Book Review: Children of Chicago by Cynthia Pelayo

Children of Chicago is dark, gut-wrenching, emotional, and highly relatable at its core. It’s an example of old folklore and fairy tales being communicated through urban legend and interpreted through new technology to cause real harm. But Children of Chicago is much more than that. It’s a look at real violence in real communities and the darkness that stretched across generations, across centuries, that causes it. And it’s about a beautiful, complicated city, which feels a lot like a stand-in for our society at large. Pelayo’s skill as a poet is very apparent in her prose. I enjoyed her style of writing, especially for this dark fairy tale retelling. I recommend it to fans of authors like Tana French and Christina Henry, shows like The Killing and The Fall, and anyone who is interested in dark secrets coming home to roost.

Book Review: Karma Moon: Ghost Hunter by Melissa Savage

Sometimes the twists life throws at you make you stronger. They teach you who you truly are and what (who) is most important to you. And sometimes they also makes you really good at hunting ghosts. Karma Moon is a 12-year-old compulsive worrier and believer in all things “woo woo”. She lives in the West Village with her dad and helps him with his documentary company when she’s not hanging out with her best friend Mags. She also regularly sees her therapist, because ever since her mom left, Karma’s worries have been debilitating. But when her dad gets a call from Netflix about filming a ghost hunting documentary at a famous hotel in Colorado, she just knows everything is going to change for the better!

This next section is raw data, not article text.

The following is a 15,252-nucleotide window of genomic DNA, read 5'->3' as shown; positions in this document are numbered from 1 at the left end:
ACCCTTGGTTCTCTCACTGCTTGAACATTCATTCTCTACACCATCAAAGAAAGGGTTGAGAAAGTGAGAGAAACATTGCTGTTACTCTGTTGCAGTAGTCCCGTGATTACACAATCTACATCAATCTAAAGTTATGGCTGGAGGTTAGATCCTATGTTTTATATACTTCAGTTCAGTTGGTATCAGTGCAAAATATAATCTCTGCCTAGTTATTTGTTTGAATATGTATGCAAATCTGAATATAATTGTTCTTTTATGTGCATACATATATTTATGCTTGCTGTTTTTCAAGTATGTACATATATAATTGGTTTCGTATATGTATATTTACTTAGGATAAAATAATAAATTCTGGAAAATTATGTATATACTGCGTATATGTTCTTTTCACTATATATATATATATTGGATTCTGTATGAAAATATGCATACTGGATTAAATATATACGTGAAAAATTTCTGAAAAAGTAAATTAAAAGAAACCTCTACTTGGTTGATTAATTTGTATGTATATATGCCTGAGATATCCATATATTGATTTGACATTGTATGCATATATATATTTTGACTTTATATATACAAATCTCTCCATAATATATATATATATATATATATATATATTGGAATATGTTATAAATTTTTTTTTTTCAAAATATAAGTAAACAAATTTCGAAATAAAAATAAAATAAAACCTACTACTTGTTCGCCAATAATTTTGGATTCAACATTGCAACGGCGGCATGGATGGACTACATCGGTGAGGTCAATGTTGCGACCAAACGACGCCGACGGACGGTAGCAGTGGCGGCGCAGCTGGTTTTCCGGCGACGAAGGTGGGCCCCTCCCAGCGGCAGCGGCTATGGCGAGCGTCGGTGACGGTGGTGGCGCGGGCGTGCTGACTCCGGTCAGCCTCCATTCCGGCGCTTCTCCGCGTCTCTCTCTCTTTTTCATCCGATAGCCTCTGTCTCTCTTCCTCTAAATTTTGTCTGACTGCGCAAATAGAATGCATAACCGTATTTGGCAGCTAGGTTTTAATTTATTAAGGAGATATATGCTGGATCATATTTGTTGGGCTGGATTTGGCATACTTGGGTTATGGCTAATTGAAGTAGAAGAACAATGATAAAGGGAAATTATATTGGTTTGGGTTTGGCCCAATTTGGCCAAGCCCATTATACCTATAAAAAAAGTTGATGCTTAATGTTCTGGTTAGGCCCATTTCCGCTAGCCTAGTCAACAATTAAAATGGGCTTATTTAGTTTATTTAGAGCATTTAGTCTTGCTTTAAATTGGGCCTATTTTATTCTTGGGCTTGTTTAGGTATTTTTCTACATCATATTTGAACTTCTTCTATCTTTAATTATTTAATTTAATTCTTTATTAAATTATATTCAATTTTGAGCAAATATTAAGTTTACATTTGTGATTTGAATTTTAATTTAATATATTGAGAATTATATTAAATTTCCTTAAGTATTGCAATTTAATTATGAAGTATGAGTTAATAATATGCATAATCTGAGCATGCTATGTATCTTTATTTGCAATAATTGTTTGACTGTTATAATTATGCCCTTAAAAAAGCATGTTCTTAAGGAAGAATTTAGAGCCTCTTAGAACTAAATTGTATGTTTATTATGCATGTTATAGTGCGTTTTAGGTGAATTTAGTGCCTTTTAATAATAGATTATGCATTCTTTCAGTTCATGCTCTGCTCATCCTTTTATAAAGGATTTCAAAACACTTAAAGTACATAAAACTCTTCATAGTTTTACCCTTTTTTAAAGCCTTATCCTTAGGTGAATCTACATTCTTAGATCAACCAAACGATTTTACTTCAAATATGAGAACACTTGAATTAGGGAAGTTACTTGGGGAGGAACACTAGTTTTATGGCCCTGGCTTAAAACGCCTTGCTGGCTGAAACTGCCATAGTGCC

Book Review: The Killing Gift by Bari Wood

Dr. Jennifer Gilbert is from a wealthy privileged family, but despite her pleasing appearance and familial connections, she can’t seem to make friends. Her whole life people have distanced themselves from her, but she never quite understood why. And then there are the deaths. More than one boy or man connected to Jennifer has died in her presence. When one of these mysterious deaths catches the eye of Captain David Stavitsky (chief of homicide), it becomes clear that Jennifer is living on borrowed time. The Killing Gift is great for fans of The X-Files and quiet crime films like Zodiac. While a bit of a slow burn, it offers many intense moments and vivid descriptions that kept me on the edge of my seat throughout. I have more of Wood’s work and will definitely be reading it.

Favorite Books of 2020

A list of my favorite books read in 2020! Here’s to another delightful reading year in 2021. Read well, friends.

Book Review: For Better or Cursed by Kate M. Williams